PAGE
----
In early 1986 Iyengar teacher Mary Dunn taught a weekend workshop in Salt Lake City. Mary was the daughter of Mary Palmer, one of Iyengar’s very early American students. Iyengar was Dunn’s only yoga teacher throughout her life.

    As an Iyengar teacher, Mary needed to have props on site at the workshop. The workshop sponsors Cita Mason Riley and David Riley cobbled together what passed for props in those days—straps (neckties from a secondhand store) and “blankets” (samples of outdated carpet from a local carpet store). There...

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  • Shriners Hospital for Children

     When most of us hear the word “hospital,” the first adjective that comes to mind is probably not “cheery.” And yet, Salt Lake City’s Shriners Hospital for Children fits that description. The color-studded building sits atop a hill surrounded by an expansive green lawn. As you walk in the front door, you’re greeted by life-sized renditions of Alvin and the Chipmunks.Shriners Hospitals have a long, storied history. Conceived at a 1920 meeting of Shriners International Fraternity, their mission is to provide orthopaedic care to children 18 and under regardless of their ability to pay. From the first Shriners Hospital, founded...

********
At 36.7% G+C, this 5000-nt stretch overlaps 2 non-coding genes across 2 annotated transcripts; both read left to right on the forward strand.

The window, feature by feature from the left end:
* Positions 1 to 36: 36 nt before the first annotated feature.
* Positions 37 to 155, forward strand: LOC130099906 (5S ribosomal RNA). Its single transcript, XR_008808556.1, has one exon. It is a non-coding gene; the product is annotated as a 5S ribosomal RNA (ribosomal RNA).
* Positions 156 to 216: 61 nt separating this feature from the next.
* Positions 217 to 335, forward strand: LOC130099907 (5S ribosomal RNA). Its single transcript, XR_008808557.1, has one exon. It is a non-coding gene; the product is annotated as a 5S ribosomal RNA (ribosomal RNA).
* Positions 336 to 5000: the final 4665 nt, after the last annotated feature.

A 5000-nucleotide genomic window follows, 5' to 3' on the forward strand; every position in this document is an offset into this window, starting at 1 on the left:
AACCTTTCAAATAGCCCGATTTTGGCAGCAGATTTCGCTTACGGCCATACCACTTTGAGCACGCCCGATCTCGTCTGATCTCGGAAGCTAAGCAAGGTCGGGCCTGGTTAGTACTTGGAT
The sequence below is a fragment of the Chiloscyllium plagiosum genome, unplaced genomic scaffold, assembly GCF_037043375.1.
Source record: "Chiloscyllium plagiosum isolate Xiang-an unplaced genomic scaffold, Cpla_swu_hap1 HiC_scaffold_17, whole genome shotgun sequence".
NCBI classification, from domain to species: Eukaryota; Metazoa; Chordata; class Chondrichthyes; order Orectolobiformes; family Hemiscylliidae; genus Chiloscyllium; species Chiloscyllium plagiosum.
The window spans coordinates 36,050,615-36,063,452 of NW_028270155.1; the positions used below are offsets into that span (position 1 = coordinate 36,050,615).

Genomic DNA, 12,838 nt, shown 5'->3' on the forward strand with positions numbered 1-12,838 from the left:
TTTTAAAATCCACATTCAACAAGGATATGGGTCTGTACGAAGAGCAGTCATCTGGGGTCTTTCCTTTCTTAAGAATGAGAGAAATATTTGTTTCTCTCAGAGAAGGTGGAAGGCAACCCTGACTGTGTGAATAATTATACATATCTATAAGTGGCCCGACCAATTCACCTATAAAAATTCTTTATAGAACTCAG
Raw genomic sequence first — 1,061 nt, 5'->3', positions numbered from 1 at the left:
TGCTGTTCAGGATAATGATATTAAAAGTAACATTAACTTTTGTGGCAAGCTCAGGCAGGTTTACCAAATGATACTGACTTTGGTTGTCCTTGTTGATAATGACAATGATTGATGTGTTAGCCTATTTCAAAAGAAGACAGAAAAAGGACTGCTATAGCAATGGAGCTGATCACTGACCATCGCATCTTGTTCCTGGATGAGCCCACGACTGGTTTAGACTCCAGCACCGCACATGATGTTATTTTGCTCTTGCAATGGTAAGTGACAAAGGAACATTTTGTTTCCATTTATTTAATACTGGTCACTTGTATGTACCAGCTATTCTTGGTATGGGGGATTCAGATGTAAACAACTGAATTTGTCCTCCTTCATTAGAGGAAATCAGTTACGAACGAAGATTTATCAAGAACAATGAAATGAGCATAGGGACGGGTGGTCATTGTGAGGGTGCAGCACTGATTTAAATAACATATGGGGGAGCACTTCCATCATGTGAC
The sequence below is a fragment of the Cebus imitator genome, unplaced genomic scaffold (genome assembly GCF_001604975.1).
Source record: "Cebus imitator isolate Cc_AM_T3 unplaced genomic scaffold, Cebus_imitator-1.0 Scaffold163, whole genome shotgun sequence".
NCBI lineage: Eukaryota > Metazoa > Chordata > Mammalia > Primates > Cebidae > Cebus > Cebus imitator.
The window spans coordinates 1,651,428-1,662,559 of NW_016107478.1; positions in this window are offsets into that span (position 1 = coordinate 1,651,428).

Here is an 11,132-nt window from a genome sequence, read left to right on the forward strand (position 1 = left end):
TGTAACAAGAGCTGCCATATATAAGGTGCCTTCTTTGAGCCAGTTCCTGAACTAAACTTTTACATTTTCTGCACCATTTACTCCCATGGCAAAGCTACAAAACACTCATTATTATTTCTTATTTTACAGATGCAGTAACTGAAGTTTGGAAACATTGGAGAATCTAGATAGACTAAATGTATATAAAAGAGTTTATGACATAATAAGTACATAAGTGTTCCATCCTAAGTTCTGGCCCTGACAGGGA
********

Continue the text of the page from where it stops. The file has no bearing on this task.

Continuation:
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  • Mindful Skills for Law Enforcement

    Recently I had a wonderful opportunity to work with new police recruits. Self-care and resiliency skills are imperative in our world. What better way to serve than to teach yoga, breathing and meditation skills to law enforcement officers? I don’t pretend that it’s THE answer to what has been happening in the United States, yet I do believe that it’s a beginning.

    I think of the adrenaline that flows when we feel our life is threatened, that fight-or-flight reaction that has helped humans survive. This happens on a regular basis for law enforcement officers who walk the beat, the...

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  • Meatless Monday: High-Protein Pilaf

    A few days ago I was asked to bring a favorite grain or bean salad to a dinner. Not knowing which to make, I decided on a salad that has both.